Developing a Safety Culture

By : Jim Pinto,
San Diego, CA.

An effective safety culture is not just a set of policies and procedures - it’s embedded in the organization. It relates to the "soft stuff" of humans interacting with each other, vs. procedures for interaction with "things" such as systems and equipment.

This article was published by:
May 2010

Safety culture is the prioritization of the value of safety at every level in an organization.

It defines the extent to which individuals and groups take personal responsibility for safety; the way they act to preserve, enhance and communicate safety concerns; how they strive to learn, adapt and modify individual and organizational behavior based on lessons learned from mistakes; and how they strive to be honored through these values. This is strongly influenced by top management, and includes the behaviors of everyone in the organization.

An effective safety culture is not just a set of policies and procedures—it’s embedded in the organization. It relates to the “soft stuff” of humans interacting with each other, vs. procedures for interaction with “things” such as systems and equipment.

A culture is created by people. It determines how each person shows up at work, with an attitude and energy that affects everyone. The myriad of interactions that take place all day, every day, make up the culture. An effective safety culture cannot be measured through failures; it leads toward the desired goal of zero safety incidents in the work place, similar to a “zero-defects” quality culture.

Leadership key

A good safety culture has established goals and objectives, with visible leadership and assigned responsibilities. Good leadership makes the difference between transitory “flavor-of-the-month” initiatives and long-term continuous improvement processes. Establishing a safety culture is a top-management priority, though employees too have the responsibility to follow procedures and think about how they work. It should not be considered as an additional duty, work that requires extra cost and effort. Every decision must have the safety perspective; every activity must be conducted safely.

The reduction of injuries and safety incidents is a lagging indicator, and doesn’t provide much insight into preventing future injuries. Leading indicators result from regular and consistent audits, logging results and tracking progress over time. Examples of leading indicators include information gleaned from safety-incident investigations, recording the number of unsafe acts and observing details of “near-misses” that could have resulted in injury.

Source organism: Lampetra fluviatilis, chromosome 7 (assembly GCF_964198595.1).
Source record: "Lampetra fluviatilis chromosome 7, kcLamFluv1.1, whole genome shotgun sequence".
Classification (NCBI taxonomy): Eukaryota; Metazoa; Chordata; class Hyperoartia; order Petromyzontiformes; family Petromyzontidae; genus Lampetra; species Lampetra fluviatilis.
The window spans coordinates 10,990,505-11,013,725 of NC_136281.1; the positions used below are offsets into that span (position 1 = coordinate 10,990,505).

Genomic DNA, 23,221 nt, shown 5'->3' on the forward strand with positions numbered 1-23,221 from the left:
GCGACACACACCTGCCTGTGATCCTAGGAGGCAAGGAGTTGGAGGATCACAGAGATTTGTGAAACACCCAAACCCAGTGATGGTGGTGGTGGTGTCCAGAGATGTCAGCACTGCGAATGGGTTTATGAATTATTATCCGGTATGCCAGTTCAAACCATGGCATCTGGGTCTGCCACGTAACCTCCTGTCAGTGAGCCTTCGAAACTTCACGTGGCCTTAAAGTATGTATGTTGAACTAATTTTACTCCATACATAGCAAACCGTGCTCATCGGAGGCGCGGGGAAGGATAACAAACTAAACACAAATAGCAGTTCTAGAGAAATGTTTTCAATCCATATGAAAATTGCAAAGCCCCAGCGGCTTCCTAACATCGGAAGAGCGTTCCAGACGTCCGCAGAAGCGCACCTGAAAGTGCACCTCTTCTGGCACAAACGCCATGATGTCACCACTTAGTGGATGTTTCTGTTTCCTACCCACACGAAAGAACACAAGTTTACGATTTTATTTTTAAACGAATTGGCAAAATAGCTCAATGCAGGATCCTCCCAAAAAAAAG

A good safety culture often translates into improved discipline in other areas of operations, beyond just fewer on-the-job injuries and less lost time. People begin to follow other procedures and processes more closely as well. Beyond just the obvious safety improvements, companies benefit from increased productivity and overall operating efficiency through improvements that include things not readily visible, such as improved quality, low equipment damage and elimination of litigation issues, production delays, fines and the like. Reduction of these indirect costs increases profitability.

How does one develop a safety culture in organizations with multiple locations, across facilities, countries and cultures? The culture change starts with management commitment and continues throughout the organization. Organizations with a positive safety culture are characterized by communication founded on mutual trust, by shared perceptions of the importance of safety and by confidence in the efficacy of preventive measures.

A zero-incidents safety culture is a concept whose time has come. It is both a challenge and an opportunity.

There are three stages in the development of a good safety culture.

  1. Reactive: Workers react to safety incidents, instead of thinking about how to prevent them.
  2. Independent: Once people view safety as having primary importance, they practice safety because they want to do it, not because they are being told to do it.
  3. Interdependent: Every employee is looking out for others. It’s the “brother’s keeper” mentality.
At this stage, any employee should be comfortable to call out a safety issue to anyone, irrespective of management level.

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Copyright 2006 : Jim Pinto, San Diego, CA, USA